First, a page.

Epic Provisions, a General Mills-owned brand, is the first in the nation to sell a food item that promises consumers its production helped improve the land used to make the ingredients.
Meat-snack maker Epic is the first company bearing a new third-party verification program called the Ecological Outcome Verification (EOV) seal, which measures tangible improvements made to the soil through better land-management practices. This differs from most certification programs that prescribe a set of farming methods to growers without following up to see if it actually produced a positive result on the natural resources.
Epic started selling its Spicy Sriracha Beef Bites — the first product to be verified and stamped by the EOV seal — online this week. The Austin, Texas-based brand expects products bearing the seal, which has been approved by the USDA, will begin appearing on retail shelves within the next few months.
The idea for the program started more than two years ago when Taylor Collins and Katie Forrest, Epic's co-founders, met with leaders at Savory Institute, a Colorado-based nonprofit that promotes livestock grazing and grassland restoration as a solution to climate change.
Savory works with ranchers and farmers around the globe to amend their grazing practices in such a way to increase the microbiology and carbon-capturing power of the land. Meanwhile, Epic deals with consumers, attempting to harness the power of the market to change the food system for the better.
"Savory has been focused on farmers, but we were interested in bringing these practices to consumers to make it a bigger food revolution," Forrest said. "We needed a verified supply chain. Consumers need to understand that component of the rancher's story."
Savory didn't want to create another checklist of farming method "dos" and "don'ts," said Chris Kerston, director of public outreach at the Savory Institute. "It's complicated because we have very individualized plans for all our producers, so you can't just check boxes," Kerston said. "We wanted to flip the script and make a verification that was all about the outcomes."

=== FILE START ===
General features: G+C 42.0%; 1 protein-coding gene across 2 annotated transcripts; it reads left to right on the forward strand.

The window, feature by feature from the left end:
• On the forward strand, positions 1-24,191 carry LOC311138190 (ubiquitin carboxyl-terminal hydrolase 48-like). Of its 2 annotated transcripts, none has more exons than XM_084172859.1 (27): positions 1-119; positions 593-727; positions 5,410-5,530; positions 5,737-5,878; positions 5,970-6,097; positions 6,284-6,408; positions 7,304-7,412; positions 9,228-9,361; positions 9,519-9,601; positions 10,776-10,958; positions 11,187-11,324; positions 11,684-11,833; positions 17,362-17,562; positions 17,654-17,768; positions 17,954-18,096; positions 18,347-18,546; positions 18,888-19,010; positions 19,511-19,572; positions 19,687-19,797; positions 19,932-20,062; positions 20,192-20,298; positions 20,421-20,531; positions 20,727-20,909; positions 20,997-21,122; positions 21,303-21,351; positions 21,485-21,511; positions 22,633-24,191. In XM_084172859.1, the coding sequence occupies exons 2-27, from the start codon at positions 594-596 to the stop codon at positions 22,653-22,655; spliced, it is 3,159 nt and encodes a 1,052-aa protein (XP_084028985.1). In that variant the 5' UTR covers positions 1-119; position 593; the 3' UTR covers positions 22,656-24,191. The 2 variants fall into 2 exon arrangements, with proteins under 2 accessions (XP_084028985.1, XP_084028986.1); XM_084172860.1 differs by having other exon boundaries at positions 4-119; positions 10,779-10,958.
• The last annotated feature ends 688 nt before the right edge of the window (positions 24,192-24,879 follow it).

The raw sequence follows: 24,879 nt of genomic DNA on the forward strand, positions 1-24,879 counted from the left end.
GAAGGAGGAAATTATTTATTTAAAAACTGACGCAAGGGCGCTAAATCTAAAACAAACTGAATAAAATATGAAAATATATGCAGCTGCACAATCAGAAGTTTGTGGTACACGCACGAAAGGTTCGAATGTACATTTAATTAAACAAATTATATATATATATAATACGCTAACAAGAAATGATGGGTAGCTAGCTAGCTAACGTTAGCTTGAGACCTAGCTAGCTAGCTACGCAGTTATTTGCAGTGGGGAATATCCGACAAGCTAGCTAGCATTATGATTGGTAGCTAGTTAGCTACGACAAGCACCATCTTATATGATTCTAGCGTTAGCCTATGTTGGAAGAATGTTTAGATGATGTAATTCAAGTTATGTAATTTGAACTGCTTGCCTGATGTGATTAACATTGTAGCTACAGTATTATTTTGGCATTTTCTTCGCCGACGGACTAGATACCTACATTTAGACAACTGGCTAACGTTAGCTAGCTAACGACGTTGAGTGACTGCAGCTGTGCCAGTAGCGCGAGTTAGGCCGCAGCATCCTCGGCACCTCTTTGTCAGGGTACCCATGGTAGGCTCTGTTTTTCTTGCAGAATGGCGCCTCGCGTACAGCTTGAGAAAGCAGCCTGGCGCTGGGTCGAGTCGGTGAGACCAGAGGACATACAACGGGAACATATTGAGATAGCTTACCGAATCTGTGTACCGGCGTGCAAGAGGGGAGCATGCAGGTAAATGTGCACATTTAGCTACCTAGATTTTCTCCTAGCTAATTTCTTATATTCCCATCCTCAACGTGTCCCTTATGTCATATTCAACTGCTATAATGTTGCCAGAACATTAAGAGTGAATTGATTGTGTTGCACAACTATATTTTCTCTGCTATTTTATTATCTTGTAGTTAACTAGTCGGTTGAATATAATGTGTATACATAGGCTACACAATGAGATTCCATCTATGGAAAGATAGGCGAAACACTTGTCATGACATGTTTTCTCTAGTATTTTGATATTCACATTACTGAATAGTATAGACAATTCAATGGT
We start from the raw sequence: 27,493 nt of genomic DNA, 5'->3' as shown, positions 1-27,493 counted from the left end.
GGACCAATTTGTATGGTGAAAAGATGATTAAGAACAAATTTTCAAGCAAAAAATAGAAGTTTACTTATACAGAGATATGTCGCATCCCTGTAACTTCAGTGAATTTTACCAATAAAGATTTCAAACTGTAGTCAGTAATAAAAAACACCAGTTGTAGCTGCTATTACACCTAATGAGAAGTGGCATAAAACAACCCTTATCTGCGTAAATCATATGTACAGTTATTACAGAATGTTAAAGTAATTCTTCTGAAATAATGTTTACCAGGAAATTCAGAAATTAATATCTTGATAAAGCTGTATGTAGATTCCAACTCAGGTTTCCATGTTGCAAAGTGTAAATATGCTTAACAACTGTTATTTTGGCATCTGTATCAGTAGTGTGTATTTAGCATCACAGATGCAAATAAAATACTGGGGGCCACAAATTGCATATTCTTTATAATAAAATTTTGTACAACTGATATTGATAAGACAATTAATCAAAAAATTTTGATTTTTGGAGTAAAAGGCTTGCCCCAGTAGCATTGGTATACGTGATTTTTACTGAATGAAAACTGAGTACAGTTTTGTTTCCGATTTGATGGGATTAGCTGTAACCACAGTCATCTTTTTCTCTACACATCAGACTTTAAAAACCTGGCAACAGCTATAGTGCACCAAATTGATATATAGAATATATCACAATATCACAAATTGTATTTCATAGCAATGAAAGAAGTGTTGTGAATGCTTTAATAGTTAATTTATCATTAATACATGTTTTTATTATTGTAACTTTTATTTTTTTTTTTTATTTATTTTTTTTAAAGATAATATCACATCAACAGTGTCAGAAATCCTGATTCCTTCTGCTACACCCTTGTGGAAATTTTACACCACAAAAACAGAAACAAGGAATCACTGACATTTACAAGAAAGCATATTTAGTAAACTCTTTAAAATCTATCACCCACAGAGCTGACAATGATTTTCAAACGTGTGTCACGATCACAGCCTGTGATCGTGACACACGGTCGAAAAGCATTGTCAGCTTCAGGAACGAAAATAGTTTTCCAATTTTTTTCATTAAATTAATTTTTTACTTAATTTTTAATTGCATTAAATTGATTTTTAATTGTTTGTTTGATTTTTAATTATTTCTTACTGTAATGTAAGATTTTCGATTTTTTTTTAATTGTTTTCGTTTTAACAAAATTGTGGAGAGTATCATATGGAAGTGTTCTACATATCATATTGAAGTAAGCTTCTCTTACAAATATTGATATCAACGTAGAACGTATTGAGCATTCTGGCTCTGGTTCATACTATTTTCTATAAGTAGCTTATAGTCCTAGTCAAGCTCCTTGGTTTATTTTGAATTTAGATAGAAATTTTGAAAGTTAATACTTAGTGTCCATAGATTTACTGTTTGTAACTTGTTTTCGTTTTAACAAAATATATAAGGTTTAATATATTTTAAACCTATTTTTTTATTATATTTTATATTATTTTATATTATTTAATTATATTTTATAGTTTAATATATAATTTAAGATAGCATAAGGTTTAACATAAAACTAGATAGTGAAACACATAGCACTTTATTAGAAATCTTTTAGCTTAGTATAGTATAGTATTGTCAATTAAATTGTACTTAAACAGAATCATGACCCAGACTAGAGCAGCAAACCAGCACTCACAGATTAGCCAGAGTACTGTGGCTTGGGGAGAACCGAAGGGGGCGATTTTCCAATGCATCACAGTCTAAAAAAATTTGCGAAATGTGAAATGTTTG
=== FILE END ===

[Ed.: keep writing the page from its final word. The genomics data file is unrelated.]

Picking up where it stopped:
The group didn't want to focus on just one measurable outcome, but the whole ecosystem.
The resulting EOV program, created and managed by Savory, measures soil organic matter, soil carbon, water infiltration rates, soil microbiology and biodiversity of plant life. A rancher can be a verified supplier if his or her land shows continual improvement. Savory's verifiers will take measurements every year and make adjustments based on weather or other anomalies that may impact results.
"So now the consumer, for the first time in history, can know with empirical evidence that this made the land better," Kerston said.
Both Epic and Savory are champions of regenerative agriculture — a system of farming principles that aims to reverse the global trend of carbon accumulation in the atmosphere by improving soil's ability to counteract it. Specifically, they are focused on the role ruminant grazers play in that process. Livestock, when moved from one part of the grasslands to another at the right intervals, fertilize the soil with their excrement and break up the topsoil with their movement, which allows those nutrients to penetrate the land.
Epic's mission appears to be slowly affecting the environmental focus of its parent company, General Mills, which bought the small food brand in 2016. The company has elevated regenerative agriculture as a pet topic for corporate responsibility. Even Jeff Harmening, General Mills chief executive, praised the movement at a recent speech in St. Paul while highlighting ways the company is incorporating elements of it in parts of its supply chain.
"At the base level, regenerative ag is everything we need right now," Kerston said. "We have to figure out how to improve our environment while still producing high quality food and clothing for our world."